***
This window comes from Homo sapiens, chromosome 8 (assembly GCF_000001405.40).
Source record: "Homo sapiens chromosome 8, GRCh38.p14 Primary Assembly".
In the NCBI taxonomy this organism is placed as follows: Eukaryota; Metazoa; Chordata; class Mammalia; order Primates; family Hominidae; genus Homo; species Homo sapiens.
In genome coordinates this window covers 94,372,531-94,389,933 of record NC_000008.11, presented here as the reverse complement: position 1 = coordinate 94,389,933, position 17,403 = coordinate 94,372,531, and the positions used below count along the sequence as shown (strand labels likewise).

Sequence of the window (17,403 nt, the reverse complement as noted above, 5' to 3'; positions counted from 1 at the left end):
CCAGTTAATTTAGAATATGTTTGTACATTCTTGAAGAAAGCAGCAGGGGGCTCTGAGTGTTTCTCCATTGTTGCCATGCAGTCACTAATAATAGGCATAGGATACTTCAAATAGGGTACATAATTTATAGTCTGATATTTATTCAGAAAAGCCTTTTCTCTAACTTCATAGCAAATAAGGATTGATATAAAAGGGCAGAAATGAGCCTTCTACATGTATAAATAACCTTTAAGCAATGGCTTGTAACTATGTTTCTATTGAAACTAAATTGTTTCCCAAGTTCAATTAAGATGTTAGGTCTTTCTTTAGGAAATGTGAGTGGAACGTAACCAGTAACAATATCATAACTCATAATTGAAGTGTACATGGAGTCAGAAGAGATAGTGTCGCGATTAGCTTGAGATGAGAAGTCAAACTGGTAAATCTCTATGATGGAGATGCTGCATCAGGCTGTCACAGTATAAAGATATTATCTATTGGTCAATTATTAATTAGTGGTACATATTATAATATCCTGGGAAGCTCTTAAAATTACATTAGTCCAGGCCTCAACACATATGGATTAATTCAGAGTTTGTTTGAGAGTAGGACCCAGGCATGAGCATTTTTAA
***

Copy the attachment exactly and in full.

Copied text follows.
This window comes from Homo sapiens, chromosome 8 (assembly GCF_000001405.40).
Source record: "Homo sapiens chromosome 8, GRCh38.p14 Primary Assembly".
In the NCBI taxonomy this organism is placed as follows: Eukaryota; Metazoa; Chordata; class Mammalia; order Primates; family Hominidae; genus Homo; species Homo sapiens.
In genome coordinates this window covers 94,372,531-94,389,933 of record NC_000008.11, presented here as the reverse complement: position 1 = coordinate 94,389,933, position 17,403 = coordinate 94,372,531, and the positions used below count along the sequence as shown (strand labels likewise).

Sequence of the window (17,403 nt, the reverse complement as noted above, 5' to 3'; positions counted from 1 at the left end):
CCAGTTAATTTAGAATATGTTTGTACATTCTTGAAGAAAGCAGCAGGGGGCTCTGAGTGTTTCTCCATTGTTGCCATGCAGTCACTAATAATAGGCATAGGATACTTCAAATAGGGTACATAATTTATAGTCTGATATTTATTCAGAAAAGCCTTTTCTCTAACTTCATAGCAAATAAGGATTGATATAAAAGGGCAGAAATGAGCCTTCTACATGTATAAATAACCTTTAAGCAATGGCTTGTAACTATGTTTCTATTGAAACTAAATTGTTTCCCAAGTTCAATTAAGATGTTAGGTCTTTCTTTAGGAAATGTGAGTGGAACGTAACCAGTAACAATATCATAACTCATAATTGAAGTGTACATGGAGTCAGAAGAGATAGTGTCGCGATTAGCTTGAGATGAGAAGTCAAACTGGTAAATCTCTATGATGGAGATGCTGCATCAGGCTGTCACAGTATAAAGATATTATCTATTGGTCAATTATTAATTAGTGGTACATATTATAATATCCTGGGAAGCTCTTAAAATTACATTAGTCCAGGCCTCAACACATATGGATTAATTCAGAGTTTGTTTGAGAGTAGGACCCAGGCATGAGCATTTTTAA